Moving home to be in the right school catchment area might seem drastic. But Emily Higgins, mother to twin daughters and owner of parenting blog Twinmummyanddaddy.com, has done just that. Would you?
Not so long ago, children would simply go to whatever school happened to be nearest.
But in today's world of league tables and Ofsted reports, parents are much more active in choosing where their sons and daughters are educated.
A big part of this is deciding where to live, as most schools' enrolment policies give priority to pupils who reside nearby.
Some parents will go to any lengths to ensure their children have access to the best possible education, and moving home to do so has become increasingly common.
Planning a move years in advance
My husband and I have already started to think about our 18-month-old twins' education.
I want them to attend the same primary school that I went to, and for this to become a possibility we had to move just over two miles away from our original home.
Our new location offers placements at a better school for our daughters.
It wasn't cheap as the move cost us around £1,000, but to me that was a price worth paying.
I know that some people will disagree with what we did, but you have to have to get top grades to get into university and to get a good start on the career ladder.
Moving was the sensible thing to do
In my opinion moving home was the sensible thing to do and I know that we would do it again if it meant getting our children into the right high school.
Recent research by the Local Government Association (LGA) highlights the pressures some schools are facing, which in turn may lead many parents to seek alternatives.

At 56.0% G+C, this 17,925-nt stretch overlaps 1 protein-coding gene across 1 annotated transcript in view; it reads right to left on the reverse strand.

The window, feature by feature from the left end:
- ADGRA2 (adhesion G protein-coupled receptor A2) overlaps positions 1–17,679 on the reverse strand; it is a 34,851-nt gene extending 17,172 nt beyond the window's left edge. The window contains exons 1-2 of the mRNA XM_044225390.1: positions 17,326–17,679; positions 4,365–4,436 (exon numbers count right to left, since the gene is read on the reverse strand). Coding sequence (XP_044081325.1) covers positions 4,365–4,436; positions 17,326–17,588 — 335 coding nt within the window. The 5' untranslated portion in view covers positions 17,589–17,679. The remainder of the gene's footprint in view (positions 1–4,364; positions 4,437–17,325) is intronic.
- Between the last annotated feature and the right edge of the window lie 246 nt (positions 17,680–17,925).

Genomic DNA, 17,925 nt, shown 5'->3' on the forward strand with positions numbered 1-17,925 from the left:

Figures from the House of Commons Public Accounts Committee show that in 2012-13 nearly 65 per cent of authorities were having to dip into their maintenance funding to pay for extra places, storing up unknown repair costs for the future.
The pressures are leading to some schools having to convert non-classroom space, such as music rooms and libraries, into classrooms.
Why the right school matters
Others have been forced to reduce playground space or are having to expand classes beyond the statutory 30 children per class according to the LGA.
We've all heard of schools being oversubscribed and I for one want my children to be taught in a classroom that was intended for that exact purpose, not in a small crowded room that used to be a cupboard.
Kat, 32, is a childminder from Cheshire, and runs parenting blog A to Z Mummy. Like me, she moved house to help get her son into the right primary school.
She says: "We wanted to move house to a nicer area in time for our son to start school.
"We were unable to sell our house, but were lucky enough to be able to raise funds to move anyway.
"Financially, we are having to make a lot of sacrifices at the moment, but I wouldn't think twice about doing it again."
If only all schools were equally good
The best solution to this problem I have heard is that all schools should be as good as one another.
That way each child would go to their local school and no-one would have to move.
But while differences remain, parents will continue doing everything they can to get their kids a good education.
What do you think?
Would you move home to be in the right school catchment area?
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